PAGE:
|Algebra, the Decimal System, Mathematics
The science of algebra owes much to the gifted mathematicians of the Islamic era during its ascendancy. Algebra’s very name proves the magnitude of this debt (Arabic Al Jabr (a binding together)). Though of Greek origin, algebra was greatly expanded by Muslim mathematicians. From about 800 to 1200 C.E., the Muslims evolved a more critical study of equations giving them for the first time some elements of scientific treatment. Algebra was then handed on to Europe via Spain and Sicily.64
While the Arabic Numerals are believed to have originated in India, Muslims popularized them. Muhammad Bin Ahmed of the 10th century invented the concept of zero (sifr or void from which the terms cipher and decipher were derived). This did not only replace the cumbersome Roman numerals (I, V, X, L, C), but it was a new revolution in Mathematics.65
It was the Hindu philosophic genius that first conceived the idea that nothing, represented by zero, could have any mathematical value. Further, the value of less than nothing could be indicated algebraically as negative quantities. Working on Hindu foundations, the Muslims elaborated on what has become the present-day decimal system. They also introduced the Arabic numerals, that is, an adaptation of the ten Hindu digits, which gradually displaced cumbersome Greek symbols and Roman numerals.66
The seven centuries beginning with 800 C.E. saw a development of computational mathematics with the Muslim intellectual and logical community, surpassing achievements of the past. The use of the decimal system spread gradually into Europe through the work of Leonardo of Pisa, a Latin Christian who lived for years in North Africa, where he picked up Arabic numerals and the use of decimals. Leonardo’s work, as the Oxford History of Technology observers, was the most important western work by a European in which the system of numerals, then long in use by Arab craftsmen and merchants, was expounded for technical and commercial use in the West. It took Europe three hundred years, however, to fully accept and become adept in the use of the decimal system.67
As Algebra comes from Arabic Al Jabr, likewise, Algorithm comes from the name of the famous Muslim mathematician Muhammad Bin Musa Al Khawarizmi (780-850 C.E.) of the 9th century, who was described by George Sarton in his book An Introduction to the History of Science as “one of the founders of analysis or algebra as distinct from geometry.” Al Khawarizmi’s work was completed early in the 10th century by Abul Wafa who also worked on quadratic equations.68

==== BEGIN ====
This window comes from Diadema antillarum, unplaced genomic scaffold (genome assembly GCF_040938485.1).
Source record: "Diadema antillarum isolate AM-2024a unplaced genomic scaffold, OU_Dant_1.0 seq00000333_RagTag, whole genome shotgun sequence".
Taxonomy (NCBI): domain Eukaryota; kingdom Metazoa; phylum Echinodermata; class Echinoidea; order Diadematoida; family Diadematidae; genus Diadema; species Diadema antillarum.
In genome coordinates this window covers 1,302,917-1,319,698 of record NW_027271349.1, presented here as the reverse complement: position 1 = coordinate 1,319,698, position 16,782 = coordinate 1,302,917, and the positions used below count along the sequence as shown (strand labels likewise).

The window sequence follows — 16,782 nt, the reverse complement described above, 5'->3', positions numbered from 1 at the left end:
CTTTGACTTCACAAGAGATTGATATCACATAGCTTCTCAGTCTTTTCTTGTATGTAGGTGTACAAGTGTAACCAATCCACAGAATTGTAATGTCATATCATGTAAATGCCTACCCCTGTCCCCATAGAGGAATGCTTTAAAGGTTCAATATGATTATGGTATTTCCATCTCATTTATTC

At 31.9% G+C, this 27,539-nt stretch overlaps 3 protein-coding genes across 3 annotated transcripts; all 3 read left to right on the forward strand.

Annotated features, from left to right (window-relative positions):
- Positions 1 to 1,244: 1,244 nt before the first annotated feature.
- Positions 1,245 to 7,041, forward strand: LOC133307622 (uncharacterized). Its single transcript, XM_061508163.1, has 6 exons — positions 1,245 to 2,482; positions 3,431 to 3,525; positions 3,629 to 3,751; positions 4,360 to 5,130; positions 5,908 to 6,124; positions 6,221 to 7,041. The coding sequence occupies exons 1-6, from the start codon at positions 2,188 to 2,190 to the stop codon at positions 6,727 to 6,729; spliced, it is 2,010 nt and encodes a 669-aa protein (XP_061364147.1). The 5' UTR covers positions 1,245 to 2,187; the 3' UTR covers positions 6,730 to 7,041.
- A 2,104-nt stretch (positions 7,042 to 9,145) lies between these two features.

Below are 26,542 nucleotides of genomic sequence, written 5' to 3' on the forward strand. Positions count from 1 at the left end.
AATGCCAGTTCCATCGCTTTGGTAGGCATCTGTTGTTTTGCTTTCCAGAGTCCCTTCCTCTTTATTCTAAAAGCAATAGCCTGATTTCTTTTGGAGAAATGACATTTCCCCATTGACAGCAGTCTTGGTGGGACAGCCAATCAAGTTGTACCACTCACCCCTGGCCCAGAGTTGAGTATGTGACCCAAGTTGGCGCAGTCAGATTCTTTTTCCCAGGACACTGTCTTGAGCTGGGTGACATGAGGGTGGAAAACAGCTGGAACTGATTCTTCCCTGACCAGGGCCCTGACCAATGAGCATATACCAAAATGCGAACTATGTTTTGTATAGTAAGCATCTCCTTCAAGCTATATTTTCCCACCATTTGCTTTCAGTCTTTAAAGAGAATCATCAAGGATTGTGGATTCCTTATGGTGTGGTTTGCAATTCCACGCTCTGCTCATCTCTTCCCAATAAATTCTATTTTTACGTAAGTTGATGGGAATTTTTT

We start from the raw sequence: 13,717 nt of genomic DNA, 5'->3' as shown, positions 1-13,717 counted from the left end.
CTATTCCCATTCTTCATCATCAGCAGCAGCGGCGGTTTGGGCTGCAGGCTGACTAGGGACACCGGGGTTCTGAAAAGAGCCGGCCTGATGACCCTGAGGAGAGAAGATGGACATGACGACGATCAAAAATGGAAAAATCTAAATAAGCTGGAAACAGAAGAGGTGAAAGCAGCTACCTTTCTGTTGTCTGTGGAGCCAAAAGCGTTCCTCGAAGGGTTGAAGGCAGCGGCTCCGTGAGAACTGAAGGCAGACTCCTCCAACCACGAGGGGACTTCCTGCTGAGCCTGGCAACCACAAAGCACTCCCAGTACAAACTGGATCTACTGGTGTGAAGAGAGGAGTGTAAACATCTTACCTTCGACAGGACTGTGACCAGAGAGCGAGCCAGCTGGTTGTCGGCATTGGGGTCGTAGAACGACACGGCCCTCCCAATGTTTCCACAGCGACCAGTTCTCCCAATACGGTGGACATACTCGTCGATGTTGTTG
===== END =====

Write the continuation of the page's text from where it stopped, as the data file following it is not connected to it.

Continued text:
Muslims’ works in Mathematics were translated into Latin and made available to the West through Robert of Chester, Adelard of Bath and John of Seville. Had it not been for Muslim scholars, the famous works of Euclid would have been lost. Al Tusi (13th century) had a major influence on the development of non-Euclidean Geometry. His legacy is found in practically every field of knowledge from theology to philosophy to mathematics and astronomy. His influence in the Muslim world, particularly in Asia is immense. In the West, however, only his works in astronomy and mathematics were translated and became quite important and influential during the Middle Ages and the Renaissance. Al Khawarismi was followed by many famous mathematicians, like Al Kindi, Al Sarakhsi, the three sons of Shakir Ibn Musa (the Banu Musa), Alhazen (Ibn al Haitham), and the Brethren of Purity (Ikhwan ul Safa), etc.
In line with Muslims scholars’ emphasis in the applied side, they were the first to develop trigonometry in its post-Greek form. They were the first to use the Sine and Co-sine in their work in Astronomy. They also wrote on spherical trigonometry. Their works on Trigonometry of tangents were not known in Europe until five centuries later. During the thirteenth century, trigonometrical progress was entirely due to Muslim efforts.69
The achievements of Islamic mathematics can be summarized as follows: the Muslims developed Numerical theory in both its mathematical and metaphysical aspects. They generalized numerical studies beyond what was known to the Greeks and devised new methods of numerical computation reaching their height with Al Kashani in the eighth/fifteenth centuries. They also dealt with numerical series, decimal fractions and similar branches of mathematics connected with numbers.
(…to be continued in the next e-newsletter – part 5)